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As stated above, all electronic equipment that can emit electromagnetic radiation into the surrounding space is controlled under the FCC umbrella The FCC breaks all such radiators down into three logical segments: intentional radiators, unintentional radiators, and incidental radiators Intentional radiators comprise all RF wireless transmitters within the field of communications Unintentional radiators in RF communications would comprise receivers, which create high levels of radiation internally for frequency conversions, but do not purposely propagate this energy beyond their own cabinet Both intentional and unintentional radiators must typically obtain FCC authorization to be marketed within the United States The third category, incidental radiators, is not of interest to the average wireless designer, and comprise electronic devices that do not need nor desire to generate RF either internally or externally, but may do so anyway (such as light dimmers, neon signs, electric motors, and so on) While no FCC authorization is needed for this category, any such device must not produce electromagnetic radiation above similar devices on the market
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Both the intentional and unintentional radiators must have one of three FCC authorizations, depending on the product and its specific use: Verification, Declaration of Conformity (DoC), and Certification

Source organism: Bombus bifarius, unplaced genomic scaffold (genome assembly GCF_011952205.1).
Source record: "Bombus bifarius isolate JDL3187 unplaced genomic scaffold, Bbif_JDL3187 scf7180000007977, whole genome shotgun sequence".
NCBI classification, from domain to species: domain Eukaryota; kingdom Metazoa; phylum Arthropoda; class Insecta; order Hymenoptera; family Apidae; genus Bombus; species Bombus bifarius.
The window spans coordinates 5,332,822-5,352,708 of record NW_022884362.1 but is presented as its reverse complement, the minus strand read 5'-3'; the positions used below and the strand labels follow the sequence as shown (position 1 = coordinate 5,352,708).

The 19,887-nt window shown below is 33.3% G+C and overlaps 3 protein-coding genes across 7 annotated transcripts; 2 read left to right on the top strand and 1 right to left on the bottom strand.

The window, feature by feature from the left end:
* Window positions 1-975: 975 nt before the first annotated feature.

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FCC technical issues, such as Fletcher, Heald & Hildreth of Arlington, Virginia, before marketing a wireless device in volume, or if a device employs a novel modulation or technology However, the following is a basic, general guide for the class of equipment and the type of authorization that normally must be obtained for most wireless communication s devices Fixed microwave point-to-point and licensed broadcast transmitters (intentional radiators), as well as television and FM stereo and mono receivers (unintentional radiators), will usually obtain a Verification Authorization This type of authorization simply requires the manufacturer of the device to test for FCC technical compliance A Verification Authorization is by far the least complicated to acquire, as your company need not even file FCC compliance documents and, as soon as the device successfully passes, sales can actively begin All test and design paperwork should be preserved over the manufacturing life of the product, plus 2 years All that is demanded is that certain devices must be labeled as directed by the FCC rules Virtually all other consumer unintentional radiators are commonly authorized under the Declaration of Conformity (DoC) The DoC also allows your company to obtain its own equipment authorization and, as with the Verification Authorizations, the FCC is not even notified of the product s existence However, the DoC is far more expensive and complex to obtain than the simple Verification Authorization; since all RF equipment tests must be performed by an accredited test facility If passed, the equipment must be sold with the FCC logo attached as well as with copies of paperwork called the Compliance Information Statement (which contains information on the product and its manufacturer) If the manufacturer so desires, he may also opt to obtain a Certification Mobile radios, licensed or unlicensed, as well as virtually all high-volume unlicensed transmitters of any kind, must obtain an FCC Certification This covers the lion s share of wireless devices, such as cordless and cellular phones, WLANs, 80211 devices, handi-talkies, citizen band radios, and so on Certification is quite demanding and expensive, and involves complex conducted and radiated RF testing, substantial paperwork, and a large filing fee Even then, the device cannot be sold until the FCC or a Telecommunications Certification Body (TCB) approves the application The TCBs are third-party private certification (but not test) facilities that have been permitted by the FCC to quickly grant Certifications and to issue FCC ID codes and within a much shorter time period than the FCC Whether a product has been authorized by Verification, DoC, or Certification, any future engineering changes to its circuits that may alter its RF compliance, such as a change in power, frequency, shielding, isolation, and so on, will demand a retest be conducted to confirm that these modifications have not dropped the device from the FCC compliance standards If the compliance test on this modified device now fails the unit, then all sales must be halted and any problems fixed However, if the engineering changes have either not affected the device, or have actually improved its compliance, then nothing need be done in the Verification or DoC cases (except continuing to maintain all new test and design paperwork) In the case of Certification it becomes a
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